2017 Tour of Cambridgeshire Gran Fondo

2017 Tour of Cambridgeshire Gran Fondo


2017 Tour of Cambridgeshire Gran Fondo


Paul Horta-Hopkins


With the Chrono (TT) already sold out you might want to get your entries in for the 2017 Tour of Cambridgeshire Gran Fondo.


As a qualifying round of the UCI’s Gran Fondo World Series, the Tour of Cambridgeshire gives you two chances to qualify for 2017 the World Championships. For 2017 the World Championship event will be held in Albi in south-west France, near the city of Toulouse. So if you have never ridden a Gran Fondo before or ridden in a UCI World Championship race before, then you had better get your entry in.


Get ready to race at the 2017 Tour of Cambridgeshire
Get ready to race at the 2017 Tour of Cambridgeshire


The Tour of Cambridgeshire is a two-day event ridden on closed roads around the Fenlands of Cambridgshire. Day one is given over to the Chrono, the race of Truth. The 26.55km route will be tackled by eight-hundred riders setting off at twenty-second intervals. Riders will compete in age and sex categories and if they beat the qualifying time will be able to ride at the World Champs, with the chance to take home a UCI World Champion’s jersey, not many of those about on your local club run!


The Chrono is always well represented and once again sold out within days of entries being open. There is a chance to ride a Team Chrono race, but details have not been released yet. Once they are we’ll let you know what the format is and whether there will be a UCI jersey up for grabs as well!


Following the Saturday Chrono action, comes the Gran Fondo on Sunday. Again ridden on closed roads, the Gran Fondo gives riders various options of how to ride the event. At the front of the Gran Fondo will be the race “community”. This group will be racing in separate age categories, with prizes and medals for the first three in each category.


While the race group are vying for podium spots, all is not lost if you don’t make it onto the top step. Riders who finish within the top 25% of their Masters Age/Gender Classification, will qualify for the World Championships. Last year I punctured out of the lead group with thirty kilometres to go – read my report here – despite using up a year’s worth of swearing, I managed to finish within the time cut. So plenty of reason to keep pushing hard to finish.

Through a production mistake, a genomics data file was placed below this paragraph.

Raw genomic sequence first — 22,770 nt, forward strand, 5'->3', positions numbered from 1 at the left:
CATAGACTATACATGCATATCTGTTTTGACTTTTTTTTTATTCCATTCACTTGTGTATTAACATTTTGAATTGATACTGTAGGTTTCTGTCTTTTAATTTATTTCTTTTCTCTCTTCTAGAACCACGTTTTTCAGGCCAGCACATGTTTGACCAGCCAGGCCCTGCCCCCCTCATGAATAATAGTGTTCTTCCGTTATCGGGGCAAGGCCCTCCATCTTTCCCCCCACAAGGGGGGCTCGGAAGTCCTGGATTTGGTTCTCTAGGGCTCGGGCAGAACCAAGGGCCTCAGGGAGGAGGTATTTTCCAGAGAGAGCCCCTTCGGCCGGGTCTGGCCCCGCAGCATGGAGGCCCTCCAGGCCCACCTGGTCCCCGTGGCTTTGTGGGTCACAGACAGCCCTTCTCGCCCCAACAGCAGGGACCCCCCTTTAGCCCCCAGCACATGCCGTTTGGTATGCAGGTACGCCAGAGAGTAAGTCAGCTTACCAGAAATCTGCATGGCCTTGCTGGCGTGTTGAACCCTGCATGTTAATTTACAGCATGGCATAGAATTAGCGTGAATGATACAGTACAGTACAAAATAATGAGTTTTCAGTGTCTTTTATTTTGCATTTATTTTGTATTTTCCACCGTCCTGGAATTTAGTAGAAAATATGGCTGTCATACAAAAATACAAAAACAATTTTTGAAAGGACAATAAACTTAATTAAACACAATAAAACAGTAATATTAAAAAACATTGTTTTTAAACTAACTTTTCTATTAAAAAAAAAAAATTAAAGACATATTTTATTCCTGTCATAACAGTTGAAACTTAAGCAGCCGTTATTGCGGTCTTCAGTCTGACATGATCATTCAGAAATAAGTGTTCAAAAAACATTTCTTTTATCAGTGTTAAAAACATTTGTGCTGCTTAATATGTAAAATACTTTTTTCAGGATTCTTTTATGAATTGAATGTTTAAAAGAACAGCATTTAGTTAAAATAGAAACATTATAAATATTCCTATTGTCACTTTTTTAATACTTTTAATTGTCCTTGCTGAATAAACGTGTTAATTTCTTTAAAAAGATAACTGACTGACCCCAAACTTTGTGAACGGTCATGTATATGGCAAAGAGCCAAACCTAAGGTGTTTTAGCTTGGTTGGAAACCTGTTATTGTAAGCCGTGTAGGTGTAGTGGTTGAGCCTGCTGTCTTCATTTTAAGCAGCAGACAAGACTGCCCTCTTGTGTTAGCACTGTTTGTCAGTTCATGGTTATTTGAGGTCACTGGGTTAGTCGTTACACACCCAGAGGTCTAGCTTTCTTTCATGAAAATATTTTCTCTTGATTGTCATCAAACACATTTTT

The Tour of Cambridgeshire's Chrono event has already sold out all 800 places
The Tour of Cambridgeshire’s Chrono event has already sold out all 800 places


You can also qualify by riding in the sportive communities and making the same time cut as the race group. However, if you are intending to ride in the World Championships I would recommend riding in the race category, the bunches at the World Champs are big and move fast. You’ll want to get as much experience riding in a big group before next year.


I’ve ridden the Tour of Cambridgeshire three times now and have thoroughly enjoyed the event each time. Racing on closed roads is a great experience and the support you get from the public is incredible. If you have grown up racing in secret, with early starts and finishes held in the middle of nowhere with no-one watching or caring, then the Tour of Cambridgeshire will be an eye opener. Everything is big, the bunches, the start area, the crowds, the logistics, this is no small event. The suffering is the same, but being cheered by fans on the road side helps you push that little bit harder.


The whole weekend takes part in the Peterborough Arena Showground, which is a huge venue, with loads of parking, there’s a cycling Expo for you to peruse and plenty of toilets and catering concessions. The Friday even sees a Tour of Colour event to get you in the mood. This is a 5k fun run where you run through colour zones, being bombarded with paint. It then finishes with music and an after party; perhaps one for your race crew?


Big bunches and closed roads, welcome to Gran Fondo
Big bunches and closed roads, welcome to Gran Fondo


With the Chrono already sold out and the Gran Fondo limited to 8000, you may want to get your entry in soon. The organisers are keen to expand the non-racing side of the event and there is a shorter 88km route for those who don’t fancy the full 120k. They are also adding specific categories for tandems and trikes, recumbents, fixed wheel, folding bikes and also classic bikes; so everyone can get in the action.


With 2016’s final taking place in Western Australia, I imagine many people will have held off travelling and will instead be focusing on 2017 and Albi. I have put it down as my big target for next year, the holiday and accommodation are already booked and spaces are already scarce. I rode the 2015 final in Aalborg, Denmark – read my report here – and was blown away by the whole experience.


If you get one chance to ride an event like this, I can fully recommend it. You’ll be riding against some serious veteran racers; ex-pros, ex-Olympians and top amateurs this is no push over. You’ll want to get some serious training and racing in, riding sportives alone will not be enough to prepare you. The Tour of Cambridgeshire is perfect for this, not only is it a qualifying round, but it will let you experience the kind of racing that is Gran Fondo. Just do it, as someone once said!



Tour of Cambridgeshire


Albi 2017 World Championship


UCI Gran Fondo World Series


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